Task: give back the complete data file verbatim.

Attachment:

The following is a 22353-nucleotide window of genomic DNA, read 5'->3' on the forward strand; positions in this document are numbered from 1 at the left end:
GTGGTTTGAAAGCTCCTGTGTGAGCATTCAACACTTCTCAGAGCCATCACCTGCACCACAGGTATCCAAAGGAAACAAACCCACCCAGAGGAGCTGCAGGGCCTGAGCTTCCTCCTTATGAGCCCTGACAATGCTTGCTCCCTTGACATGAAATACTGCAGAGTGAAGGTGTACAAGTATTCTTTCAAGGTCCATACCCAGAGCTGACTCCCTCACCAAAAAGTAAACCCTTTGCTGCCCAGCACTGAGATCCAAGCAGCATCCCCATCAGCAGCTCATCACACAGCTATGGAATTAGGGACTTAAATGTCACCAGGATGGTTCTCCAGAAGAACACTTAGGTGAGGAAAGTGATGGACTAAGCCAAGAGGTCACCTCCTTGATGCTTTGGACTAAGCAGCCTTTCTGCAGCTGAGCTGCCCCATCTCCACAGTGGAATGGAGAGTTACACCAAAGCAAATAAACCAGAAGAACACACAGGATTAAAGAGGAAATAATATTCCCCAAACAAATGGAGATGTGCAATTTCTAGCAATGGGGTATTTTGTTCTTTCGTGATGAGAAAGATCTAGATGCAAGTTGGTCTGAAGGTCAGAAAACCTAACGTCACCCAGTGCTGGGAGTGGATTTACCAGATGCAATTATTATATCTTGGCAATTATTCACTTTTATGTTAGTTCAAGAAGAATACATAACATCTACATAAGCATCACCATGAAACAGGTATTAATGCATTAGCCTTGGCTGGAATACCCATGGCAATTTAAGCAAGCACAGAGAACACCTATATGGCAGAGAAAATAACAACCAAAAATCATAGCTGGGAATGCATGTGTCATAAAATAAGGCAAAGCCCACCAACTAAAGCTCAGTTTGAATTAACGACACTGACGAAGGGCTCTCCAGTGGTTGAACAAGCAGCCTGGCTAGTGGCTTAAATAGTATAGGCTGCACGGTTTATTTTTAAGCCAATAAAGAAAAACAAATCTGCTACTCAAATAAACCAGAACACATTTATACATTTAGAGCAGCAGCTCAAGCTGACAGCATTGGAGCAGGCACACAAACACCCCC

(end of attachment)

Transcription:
The following is a 22353-nucleotide window of genomic DNA, read 5'->3' on the forward strand; positions in this document are numbered from 1 at the left end:
GTGGTTTGAAAGCTCCTGTGTGAGCATTCAACACTTCTCAGAGCCATCACCTGCACCACAGGTATCCAAAGGAAACAAACCCACCCAGAGGAGCTGCAGGGCCTGAGCTTCCTCCTTATGAGCCCTGACAATGCTTGCTCCCTTGACATGAAATACTGCAGAGTGAAGGTGTACAAGTATTCTTTCAAGGTCCATACCCAGAGCTGACTCCCTCACCAAAAAGTAAACCCTTTGCTGCCCAGCACTGAGATCCAAGCAGCATCCCCATCAGCAGCTCATCACACAGCTATGGAATTAGGGACTTAAATGTCACCAGGATGGTTCTCCAGAAGAACACTTAGGTGAGGAAAGTGATGGACTAAGCCAAGAGGTCACCTCCTTGATGCTTTGGACTAAGCAGCCTTTCTGCAGCTGAGCTGCCCCATCTCCACAGTGGAATGGAGAGTTACACCAAAGCAAATAAACCAGAAGAACACACAGGATTAAAGAGGAAATAATATTCCCCAAACAAATGGAGATGTGCAATTTCTAGCAATGGGGTATTTTGTTCTTTCGTGATGAGAAAGATCTAGATGCAAGTTGGTCTGAAGGTCAGAAAACCTAACGTCACCCAGTGCTGGGAGTGGATTTACCAGATGCAATTATTATATCTTGGCAATTATTCACTTTTATGTTAGTTCAAGAAGAATACATAACATCTACATAAGCATCACCATGAAACAGGTATTAATGCATTAGCCTTGGCTGGAATACCCATGGCAATTTAAGCAAGCACAGAGAACACCTATATGGCAGAGAAAATAACAACCAAAAATCATAGCTGGGAATGCATGTGTCATAAAATAAGGCAAAGCCCACCAACTAAAGCTCAGTTTGAATTAACGACACTGACGAAGGGCTCTCCAGTGGTTGAACAAGCAGCCTGGCTAGTGGCTTAAATAGTATAGGCTGCACGGTTTATTTTTAAGCCAATAAAGAAAAACAAATCTGCTACTCAAATAAACCAGAACACATTTATACATTTAGAGCAGCAGCTCAAGCTGACAGCATTGGAGCAGGCACACAAACACCCCC